whether you had finally done it, staked him, or whether you really went
through with what's been in your blood ever since.when?)
Not fighting with Spike; there's a whole other series of memories. Kendra
dead, Willow injured, police on your trail, and Giles taken prisoner, and
there is he is, turning up like a bad penny and a perverse glimmer of hope.
Giving you a spiel on why he wants to save the world. Happy meals on legs
indeed. Walking with him to your home, between anger and despair and the
desperate hope you will be able to come through for Giles and the world
after all, there's the sudden realisation that he's totally checking you
out. Just in a gross "vampire looks at prey" way, of course. He's doing
this for his loony of a girlfriend, after all, the one the shell of your
boyfriend, who isn't, isn't, isn't Angel, has probably been boning since he
lost his soul. So you take Spike in your house, and you make your plan, and
listen to his promise never to return to Sunnydale again. In all honesty,
you don't care whether he keeps it or not. If only all this stops, and the
world doesn't end. Then your mother wants to have the talk, and there's no
more room for thoughts of vampires, save for the one whom you'll have to
kill in a few more hours.
One year later, and Spike apparently thinks it's simply hilarious, turning
up at your mother's for chocolate and sympathy. If he'd killed her, you'd
have staked him then and there, no matter which hostages he had, but here's
the odd thing: Spike and Mom always got along. He liked her. Willow tells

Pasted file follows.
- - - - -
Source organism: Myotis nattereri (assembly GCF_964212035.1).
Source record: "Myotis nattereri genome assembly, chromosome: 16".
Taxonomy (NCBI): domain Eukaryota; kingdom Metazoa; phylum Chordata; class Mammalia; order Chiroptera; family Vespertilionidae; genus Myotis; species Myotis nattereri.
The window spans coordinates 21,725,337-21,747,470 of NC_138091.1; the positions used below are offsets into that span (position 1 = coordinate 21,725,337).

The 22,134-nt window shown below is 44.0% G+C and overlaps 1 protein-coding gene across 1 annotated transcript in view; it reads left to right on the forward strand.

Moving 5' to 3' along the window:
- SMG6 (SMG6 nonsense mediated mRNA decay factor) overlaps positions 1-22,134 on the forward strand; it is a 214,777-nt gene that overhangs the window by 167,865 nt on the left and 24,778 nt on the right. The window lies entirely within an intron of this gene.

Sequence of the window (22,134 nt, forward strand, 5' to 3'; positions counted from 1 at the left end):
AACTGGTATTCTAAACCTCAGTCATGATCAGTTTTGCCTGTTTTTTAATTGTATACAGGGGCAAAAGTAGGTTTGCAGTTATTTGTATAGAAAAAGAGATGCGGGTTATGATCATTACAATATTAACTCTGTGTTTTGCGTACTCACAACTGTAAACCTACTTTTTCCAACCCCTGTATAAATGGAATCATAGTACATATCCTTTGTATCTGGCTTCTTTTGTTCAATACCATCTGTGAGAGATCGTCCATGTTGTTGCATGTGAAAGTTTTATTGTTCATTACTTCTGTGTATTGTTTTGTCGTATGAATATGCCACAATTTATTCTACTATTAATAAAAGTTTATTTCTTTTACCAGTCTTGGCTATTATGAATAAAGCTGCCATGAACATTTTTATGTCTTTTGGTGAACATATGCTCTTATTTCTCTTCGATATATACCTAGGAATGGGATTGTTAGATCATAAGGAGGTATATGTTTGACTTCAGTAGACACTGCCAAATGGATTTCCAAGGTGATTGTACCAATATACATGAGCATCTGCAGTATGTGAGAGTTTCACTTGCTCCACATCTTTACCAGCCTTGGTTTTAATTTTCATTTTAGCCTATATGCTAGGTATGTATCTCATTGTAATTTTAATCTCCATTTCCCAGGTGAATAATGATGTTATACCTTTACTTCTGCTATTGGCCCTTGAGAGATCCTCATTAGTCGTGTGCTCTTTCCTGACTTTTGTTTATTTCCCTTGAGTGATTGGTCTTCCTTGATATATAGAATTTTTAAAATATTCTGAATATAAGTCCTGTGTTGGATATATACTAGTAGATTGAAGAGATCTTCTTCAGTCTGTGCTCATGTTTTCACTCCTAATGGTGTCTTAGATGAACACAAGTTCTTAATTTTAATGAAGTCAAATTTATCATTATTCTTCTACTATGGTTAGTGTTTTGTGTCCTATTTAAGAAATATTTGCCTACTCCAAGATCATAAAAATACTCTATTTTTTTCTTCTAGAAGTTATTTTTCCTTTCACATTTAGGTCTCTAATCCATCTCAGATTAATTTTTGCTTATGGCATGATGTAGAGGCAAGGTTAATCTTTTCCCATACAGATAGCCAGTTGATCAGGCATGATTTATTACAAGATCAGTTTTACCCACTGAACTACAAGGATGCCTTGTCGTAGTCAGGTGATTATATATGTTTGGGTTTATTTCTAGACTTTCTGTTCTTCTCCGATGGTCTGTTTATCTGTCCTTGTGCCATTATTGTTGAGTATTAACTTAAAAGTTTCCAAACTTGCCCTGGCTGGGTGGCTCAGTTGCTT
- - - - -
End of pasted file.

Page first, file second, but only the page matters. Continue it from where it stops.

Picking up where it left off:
you he brought flowers for her funeral, and it doesn't really surprise you.
Perhaps that was why you told him, that night, sitting beside him at the
porch. About the cat scan, and your fear of what it might mean. He didn't
say anything in reply, which was just was well. Most things Spike said to
you were designed to infuriate.
That night. That night to top all bizarro nights, well, save one, that is
when he takes the veil from your eyes, and starts to become blind himself.
Once you told Angel you couldn't lie to Spike, for some reason, and one of
the many annoying things about Spike had always been his ability to see
things about you nobody else could. That night at the Bronze, he reaches
the apogee of his insight, and then starts to look at you through glasses
thicker than Giles ever wore, glasses showing him only what he wants to
see, right until the moment when the pitiless light in your bathroom glares
at both of you. The night the tide starts to turn, though, when you listen
to him bragging about the Slayers he killed, the glasses are still off. Oh,